Plans to revamp historic cinema for new music venue

By Christian Barnett - Local Democracy Reporter

An empty historic theatre could be transformed into a music venue under new plans.

Worcester-born actor Sam Barriscale wants to raise money to bring the historic Gaumont Cinema in Foregate Street back to life as a music venue emulating its history when it hosted some of the biggest acts in the 1960s and 70s.

Mr Barriscale had been working for two years to transform the historic Scala Theatre in Angel Place into an arts cinema but after plans fell through, he has turned his attention to the Gaumont.

“Our initial plans are to make it a music venue,” Mr Barriscale said.

“I think we can get some big bands. It will bring people into Worcester.

“The different groups I have been speaking, particularly those involved in music in Worcester, are so up for it.

“I think people are so desperate, and the lockdown has definitely exacerbated how desperate people are to have something positive happen to the city.

“It can be a place that has big names as well as local bands. It will be a chance for a local band to play in a venue that holds 700 people which is huge.

“There is a lot of love for the Scala and what I have seen so far is that people are willing to go with us on this one too. There is a lot of positivity there.

“People want to see the Arts brought back in Worcester and for it to be bigger and better.

“There’s no reason why a place the size of Worcester can’t have a big music venue.

“It will be good for Worcester.”

Mr Barriscale has put very early estimates at a million pounds to achieve the ambition of buying the building.

“We had over 100,000 people interested in the Scala so what I am hoping is transfer at least half of those into a crowdfunding donation and actually buy the building and then we can go for grants and use local people to do it up.

“I would think it would be around the million-pound mark. That is 50,000 people donating £20. It’s not as crazy as it sounds.

“I think that we could raise the funds and it will be owned by the city. The people own it and the people who are going to visit it own it and that’s all for less than the price of a gig ticket.”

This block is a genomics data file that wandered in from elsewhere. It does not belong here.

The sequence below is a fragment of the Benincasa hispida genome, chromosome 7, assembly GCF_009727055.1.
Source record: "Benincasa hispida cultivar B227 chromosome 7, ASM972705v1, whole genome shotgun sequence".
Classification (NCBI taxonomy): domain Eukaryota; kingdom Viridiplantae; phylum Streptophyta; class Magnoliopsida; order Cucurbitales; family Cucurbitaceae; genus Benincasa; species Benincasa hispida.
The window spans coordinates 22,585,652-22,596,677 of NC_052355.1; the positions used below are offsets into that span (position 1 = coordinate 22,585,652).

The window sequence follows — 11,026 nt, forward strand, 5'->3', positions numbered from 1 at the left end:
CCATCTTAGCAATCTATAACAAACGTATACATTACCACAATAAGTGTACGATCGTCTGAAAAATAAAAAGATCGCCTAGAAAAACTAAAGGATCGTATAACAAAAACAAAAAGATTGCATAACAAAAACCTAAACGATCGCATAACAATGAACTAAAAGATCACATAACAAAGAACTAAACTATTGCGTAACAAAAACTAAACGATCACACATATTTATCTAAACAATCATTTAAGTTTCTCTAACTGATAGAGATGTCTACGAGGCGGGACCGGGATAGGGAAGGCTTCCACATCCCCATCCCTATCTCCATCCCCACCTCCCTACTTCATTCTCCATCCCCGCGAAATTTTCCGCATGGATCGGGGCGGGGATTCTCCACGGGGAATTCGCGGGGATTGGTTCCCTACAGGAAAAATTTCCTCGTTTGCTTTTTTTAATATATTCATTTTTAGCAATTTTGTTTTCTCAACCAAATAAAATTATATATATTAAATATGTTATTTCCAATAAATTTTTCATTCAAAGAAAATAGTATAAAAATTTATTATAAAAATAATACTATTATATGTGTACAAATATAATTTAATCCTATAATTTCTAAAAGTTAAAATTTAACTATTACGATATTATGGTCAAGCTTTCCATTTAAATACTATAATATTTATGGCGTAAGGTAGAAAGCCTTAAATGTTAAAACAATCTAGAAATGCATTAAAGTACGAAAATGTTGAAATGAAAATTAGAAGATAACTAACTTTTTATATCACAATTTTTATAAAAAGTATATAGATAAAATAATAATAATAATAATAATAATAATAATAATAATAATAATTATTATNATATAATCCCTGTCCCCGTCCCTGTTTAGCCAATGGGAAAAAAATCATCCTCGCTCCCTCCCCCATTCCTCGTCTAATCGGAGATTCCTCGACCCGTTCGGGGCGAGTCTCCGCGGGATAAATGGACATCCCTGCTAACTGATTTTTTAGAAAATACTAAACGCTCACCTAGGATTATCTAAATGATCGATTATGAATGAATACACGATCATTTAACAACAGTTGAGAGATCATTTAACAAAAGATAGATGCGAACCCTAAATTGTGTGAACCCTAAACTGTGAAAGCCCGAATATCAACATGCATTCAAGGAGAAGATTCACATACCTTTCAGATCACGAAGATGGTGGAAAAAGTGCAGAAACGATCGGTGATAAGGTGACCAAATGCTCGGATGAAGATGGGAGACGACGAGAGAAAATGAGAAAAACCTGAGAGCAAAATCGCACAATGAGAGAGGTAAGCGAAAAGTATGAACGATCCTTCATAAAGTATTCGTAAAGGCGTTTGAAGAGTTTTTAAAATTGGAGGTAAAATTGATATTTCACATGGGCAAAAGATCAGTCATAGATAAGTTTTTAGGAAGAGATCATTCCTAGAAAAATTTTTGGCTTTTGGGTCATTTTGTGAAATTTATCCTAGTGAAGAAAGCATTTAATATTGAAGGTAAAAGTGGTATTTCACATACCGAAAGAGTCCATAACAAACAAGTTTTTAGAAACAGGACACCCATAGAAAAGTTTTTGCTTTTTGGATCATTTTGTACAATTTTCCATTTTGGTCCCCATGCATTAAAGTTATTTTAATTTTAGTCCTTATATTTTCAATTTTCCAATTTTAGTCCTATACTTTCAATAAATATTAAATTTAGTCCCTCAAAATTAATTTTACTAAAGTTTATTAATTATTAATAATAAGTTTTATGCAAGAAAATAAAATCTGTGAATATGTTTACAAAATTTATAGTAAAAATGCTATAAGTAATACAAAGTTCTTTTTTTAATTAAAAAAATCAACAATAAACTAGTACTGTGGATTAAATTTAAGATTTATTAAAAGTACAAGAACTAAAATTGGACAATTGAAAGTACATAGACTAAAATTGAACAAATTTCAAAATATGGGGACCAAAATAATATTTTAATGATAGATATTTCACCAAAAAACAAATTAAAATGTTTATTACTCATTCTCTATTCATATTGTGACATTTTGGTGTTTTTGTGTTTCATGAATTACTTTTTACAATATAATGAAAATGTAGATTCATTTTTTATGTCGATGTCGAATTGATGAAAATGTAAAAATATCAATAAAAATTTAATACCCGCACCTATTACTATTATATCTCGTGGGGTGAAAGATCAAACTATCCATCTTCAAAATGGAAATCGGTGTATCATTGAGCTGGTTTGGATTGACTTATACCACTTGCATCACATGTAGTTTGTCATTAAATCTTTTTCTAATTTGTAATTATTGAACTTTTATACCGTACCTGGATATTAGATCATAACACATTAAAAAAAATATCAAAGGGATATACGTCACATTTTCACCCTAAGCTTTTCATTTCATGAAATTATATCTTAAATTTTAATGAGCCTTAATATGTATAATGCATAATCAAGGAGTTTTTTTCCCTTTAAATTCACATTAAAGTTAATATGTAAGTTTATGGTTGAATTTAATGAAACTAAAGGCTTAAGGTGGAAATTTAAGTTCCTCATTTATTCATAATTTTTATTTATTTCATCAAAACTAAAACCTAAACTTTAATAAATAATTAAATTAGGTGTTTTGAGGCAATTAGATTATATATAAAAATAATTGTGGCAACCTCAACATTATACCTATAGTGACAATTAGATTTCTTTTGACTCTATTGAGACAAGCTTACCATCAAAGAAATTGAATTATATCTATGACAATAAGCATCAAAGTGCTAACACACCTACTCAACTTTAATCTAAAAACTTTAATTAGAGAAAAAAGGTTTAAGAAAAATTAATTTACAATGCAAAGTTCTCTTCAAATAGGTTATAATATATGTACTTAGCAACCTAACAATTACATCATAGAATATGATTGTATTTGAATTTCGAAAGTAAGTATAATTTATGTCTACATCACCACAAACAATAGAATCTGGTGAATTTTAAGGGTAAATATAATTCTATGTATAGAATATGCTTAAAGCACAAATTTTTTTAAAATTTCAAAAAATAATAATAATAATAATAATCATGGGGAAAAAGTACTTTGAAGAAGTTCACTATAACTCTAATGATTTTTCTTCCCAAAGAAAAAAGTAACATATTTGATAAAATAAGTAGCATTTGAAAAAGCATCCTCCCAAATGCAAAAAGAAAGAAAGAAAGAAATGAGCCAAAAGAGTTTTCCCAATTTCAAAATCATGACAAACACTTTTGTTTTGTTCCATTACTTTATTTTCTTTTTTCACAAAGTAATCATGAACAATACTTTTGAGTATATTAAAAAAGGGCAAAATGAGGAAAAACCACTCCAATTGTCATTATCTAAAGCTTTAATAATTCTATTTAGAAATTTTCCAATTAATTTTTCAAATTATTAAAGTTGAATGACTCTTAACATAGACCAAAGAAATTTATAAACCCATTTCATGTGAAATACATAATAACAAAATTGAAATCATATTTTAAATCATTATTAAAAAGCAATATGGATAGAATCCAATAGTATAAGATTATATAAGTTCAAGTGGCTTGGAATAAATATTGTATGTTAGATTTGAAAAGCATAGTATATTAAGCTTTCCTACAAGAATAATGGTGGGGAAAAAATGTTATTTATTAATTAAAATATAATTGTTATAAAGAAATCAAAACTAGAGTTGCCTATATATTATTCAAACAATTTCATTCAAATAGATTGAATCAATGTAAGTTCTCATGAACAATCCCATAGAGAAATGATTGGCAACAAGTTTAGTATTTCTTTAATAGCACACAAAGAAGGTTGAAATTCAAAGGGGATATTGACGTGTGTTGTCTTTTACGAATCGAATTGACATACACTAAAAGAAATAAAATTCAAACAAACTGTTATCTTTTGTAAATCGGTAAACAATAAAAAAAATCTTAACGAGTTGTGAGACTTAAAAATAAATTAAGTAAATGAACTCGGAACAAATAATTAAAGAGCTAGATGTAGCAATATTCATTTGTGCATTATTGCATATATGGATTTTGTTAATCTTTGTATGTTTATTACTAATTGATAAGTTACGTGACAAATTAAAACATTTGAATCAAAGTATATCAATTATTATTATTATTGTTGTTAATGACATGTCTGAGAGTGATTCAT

The former art deco cinema played host to huge acts including The Beatles, The Rolling Stones, Jimi Hendrix, David Bowie and Mott the Hoople but closed permanently in July when Buzz Bingo Club announced it would be shutting several venues due to the coronavirus pandemic.

Mr Barriscale, who runs Ma Bakers in Warndon, hopes to mirror much of the work that had been planned for the Scala Theatre transformation as part of offshoot project The Truth Company.

He plans to take on people from marginalised groups including children that have been through the care system, recovering addicts and homeless people and provide training in various roles.

Mr Barriscale had to return several grants to various charities after the Scala plans fell through but remains very hopeful of getting the money back due to the interest in how the venue would be run and the ethics of the business.

“The amount of paid internships and take those kids that have not had the best start, train them up and get them employed in Worcester,” Mr Barriscale added.

“The amount of employers I speak to that just want someone to turn up on time, with a smile, and be willing to learn, they don’t need the skills. People are happy to teach the skills. Once they have a career, they have money and then they have choices.”

IMAGE: © Copyright Jaggery and licensed for reuse under this Creative Commons Licence.

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